Ex Machina

Review by David Jenkins @daveyjenkins

Directed by

Alex Garland

Starring

Alicia Vikander Domhnall Gleeson Oscar Isaac

Anticipation.

Dredd 3D was awesome.

Enjoyment.

A film to like more than love. Plenty of ambition, but doesn’t quite hit home.

In Retrospect.

Feels like a pathway to grander things for Garland.

The emotional divide between human and robot merges in Alex Garland’s throwback sci-fi chamber piece.

This directorial debut from novelist and screenwriter Alex Garland is perhaps more interesting as a study of Millennial superbrains-turned-entrepreneurs than it is a speculative exploration into the future of artificial intelligence. Garland has said in interviews that his film has been inspired, dramatically at least, by Joseph Mankiewicz’s chilly, mano-y-mano chamber piece, Sleuth, from 1972, but in fact it has more in common with Stephen Spielberg’s Jurassic Park, right down to its numerous visual homages.

To paraphrase Ian Malcom, it’s about people being so preoccupied with whether or not they could that they didn’t stop to think if they should. But it also offers a more level-headed and affirmative twist on that potentially alarmist premise.

We meet Oscar Isaac’s Nathan in his Scando-like futuro stack. He is shirtless while busy practicing his haymakers on a punch bag — a portent for things to come. He’s a youthful tech whiz who is the smartest guy in the room, the building, the state, the continent and, quite possibly, the world. He hand picks Domhnall Gleeson’s puppy-dog code-jockey Caleb to join him in this off-map locale to execute the ‘Turing Test’ on a humanoid robot named Ava (Alicia Vikander) in order to determine whether she has achieved any level of human sentience.

As expected, this doesn’t turn out to be the rosy mini-break of intellectual and professional transcendence that Caleb thought it might be, his every move apparently anticipated by the wily Nathan who appears to be testing him as he tests Ava. And then you have Ava, whose response to Caleb’s interrogations aren’t always as expected — so the film concerns the fluctuating power relationship between these three characters.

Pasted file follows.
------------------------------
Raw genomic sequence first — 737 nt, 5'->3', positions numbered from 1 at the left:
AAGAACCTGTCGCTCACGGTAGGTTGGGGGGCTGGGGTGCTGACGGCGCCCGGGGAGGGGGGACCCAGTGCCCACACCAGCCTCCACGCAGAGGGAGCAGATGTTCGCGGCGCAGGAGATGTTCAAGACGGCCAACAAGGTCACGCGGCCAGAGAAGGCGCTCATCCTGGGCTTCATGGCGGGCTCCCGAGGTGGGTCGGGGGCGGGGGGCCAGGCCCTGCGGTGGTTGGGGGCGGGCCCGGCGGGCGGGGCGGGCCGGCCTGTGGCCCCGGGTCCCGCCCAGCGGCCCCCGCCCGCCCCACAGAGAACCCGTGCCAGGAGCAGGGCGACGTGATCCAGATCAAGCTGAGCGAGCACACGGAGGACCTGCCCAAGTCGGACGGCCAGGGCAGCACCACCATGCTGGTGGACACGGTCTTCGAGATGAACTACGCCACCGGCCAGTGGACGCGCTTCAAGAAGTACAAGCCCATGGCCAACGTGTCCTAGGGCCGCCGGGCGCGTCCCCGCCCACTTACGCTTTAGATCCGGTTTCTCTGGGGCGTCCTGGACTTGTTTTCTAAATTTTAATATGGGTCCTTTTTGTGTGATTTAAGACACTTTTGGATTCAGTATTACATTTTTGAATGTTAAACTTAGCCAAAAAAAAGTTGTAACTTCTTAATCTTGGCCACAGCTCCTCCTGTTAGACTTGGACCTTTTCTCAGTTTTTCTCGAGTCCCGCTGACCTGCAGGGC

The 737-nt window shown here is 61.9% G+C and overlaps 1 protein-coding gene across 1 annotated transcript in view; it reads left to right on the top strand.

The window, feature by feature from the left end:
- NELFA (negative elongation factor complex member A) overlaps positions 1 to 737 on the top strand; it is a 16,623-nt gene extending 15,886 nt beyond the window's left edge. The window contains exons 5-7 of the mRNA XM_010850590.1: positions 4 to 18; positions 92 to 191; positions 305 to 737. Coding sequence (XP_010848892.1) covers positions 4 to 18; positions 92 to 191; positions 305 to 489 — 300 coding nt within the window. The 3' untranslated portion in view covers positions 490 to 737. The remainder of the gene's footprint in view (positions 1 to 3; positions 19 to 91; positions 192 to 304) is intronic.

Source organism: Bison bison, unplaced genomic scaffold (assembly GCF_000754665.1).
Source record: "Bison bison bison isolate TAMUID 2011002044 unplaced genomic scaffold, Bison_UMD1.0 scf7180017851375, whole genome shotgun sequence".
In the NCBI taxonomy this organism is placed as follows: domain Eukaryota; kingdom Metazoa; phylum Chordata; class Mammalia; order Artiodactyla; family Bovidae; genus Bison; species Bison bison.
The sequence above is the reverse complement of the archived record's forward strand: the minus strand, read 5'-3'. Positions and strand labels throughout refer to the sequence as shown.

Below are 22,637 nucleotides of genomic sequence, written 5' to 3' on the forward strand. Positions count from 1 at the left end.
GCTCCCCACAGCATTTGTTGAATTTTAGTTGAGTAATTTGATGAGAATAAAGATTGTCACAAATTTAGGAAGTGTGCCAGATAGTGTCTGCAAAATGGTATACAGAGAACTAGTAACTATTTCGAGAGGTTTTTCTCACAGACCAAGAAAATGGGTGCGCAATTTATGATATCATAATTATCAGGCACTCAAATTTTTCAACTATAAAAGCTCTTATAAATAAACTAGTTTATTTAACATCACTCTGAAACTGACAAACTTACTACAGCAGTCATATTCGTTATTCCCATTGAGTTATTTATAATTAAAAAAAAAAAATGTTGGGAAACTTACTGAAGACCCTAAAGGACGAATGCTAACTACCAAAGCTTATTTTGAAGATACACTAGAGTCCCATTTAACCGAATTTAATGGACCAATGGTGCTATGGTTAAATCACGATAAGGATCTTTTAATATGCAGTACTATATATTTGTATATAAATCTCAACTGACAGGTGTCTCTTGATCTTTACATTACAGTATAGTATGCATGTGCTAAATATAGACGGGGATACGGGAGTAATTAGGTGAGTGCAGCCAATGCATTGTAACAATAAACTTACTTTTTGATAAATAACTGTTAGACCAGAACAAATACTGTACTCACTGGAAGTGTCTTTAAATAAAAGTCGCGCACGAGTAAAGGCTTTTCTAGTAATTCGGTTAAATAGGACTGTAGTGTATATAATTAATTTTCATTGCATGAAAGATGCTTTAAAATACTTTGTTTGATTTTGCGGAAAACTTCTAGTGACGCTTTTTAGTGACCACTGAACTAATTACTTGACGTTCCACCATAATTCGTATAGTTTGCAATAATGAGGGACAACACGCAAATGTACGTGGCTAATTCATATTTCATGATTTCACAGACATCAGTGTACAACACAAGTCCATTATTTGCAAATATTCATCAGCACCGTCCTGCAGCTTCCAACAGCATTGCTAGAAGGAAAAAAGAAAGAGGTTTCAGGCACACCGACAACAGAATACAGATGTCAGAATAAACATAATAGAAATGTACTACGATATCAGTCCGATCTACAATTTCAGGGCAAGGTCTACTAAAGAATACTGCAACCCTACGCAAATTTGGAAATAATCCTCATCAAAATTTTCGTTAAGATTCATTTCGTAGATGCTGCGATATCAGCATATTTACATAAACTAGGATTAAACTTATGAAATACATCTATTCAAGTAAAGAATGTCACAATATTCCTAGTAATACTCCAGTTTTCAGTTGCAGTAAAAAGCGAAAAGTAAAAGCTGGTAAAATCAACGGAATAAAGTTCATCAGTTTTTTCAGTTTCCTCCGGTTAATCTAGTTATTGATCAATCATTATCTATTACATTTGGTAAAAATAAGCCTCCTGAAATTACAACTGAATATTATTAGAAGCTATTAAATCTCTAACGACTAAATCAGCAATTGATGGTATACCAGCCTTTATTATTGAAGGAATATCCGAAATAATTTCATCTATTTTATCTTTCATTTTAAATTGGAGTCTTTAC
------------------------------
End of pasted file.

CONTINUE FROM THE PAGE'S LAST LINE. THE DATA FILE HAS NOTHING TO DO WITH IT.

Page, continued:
It’s a classical set-up, and as with its slinky android protagonist, Garland makes it very easy (too easy?) to see all the cogs, pulleys and gears of his plotting. The problem is that, often when events are occurring off camera and the characters believe they’re getting one up on their compatriots, Garland often as good as tells us that all is not what it seems. So final act explanations arrive as more of a formality than a surprise.

Though the film boasts some luxuriant, crisp effects work that puts many similarly-inclined Hollywood productions to shame, it still ends up coming across as something of a modest film. Garland is clearly interested in picking apart the metaphysical quandaries that come from artificial intelligence, though is consistently weighed down by a leaden, tricksy plot which never really convinces.

The morality of AI is discussed in depth, though the film ends up fudging its thoughts on whether a generation of factory-built humans would ultimately be a good or a bad thing. The film climaxes on a satisfying note of ambiguity — you almost wish that Garland had started his film at this point rather than ended it.

Published 22 Jan 2015

Anticipation.

Dredd 3D was awesome.

Enjoyment.

A film to like more than love. Plenty of ambition, but doesn’t quite hit home.

In Retrospect.

Feels like a pathway to grander things for Garland.

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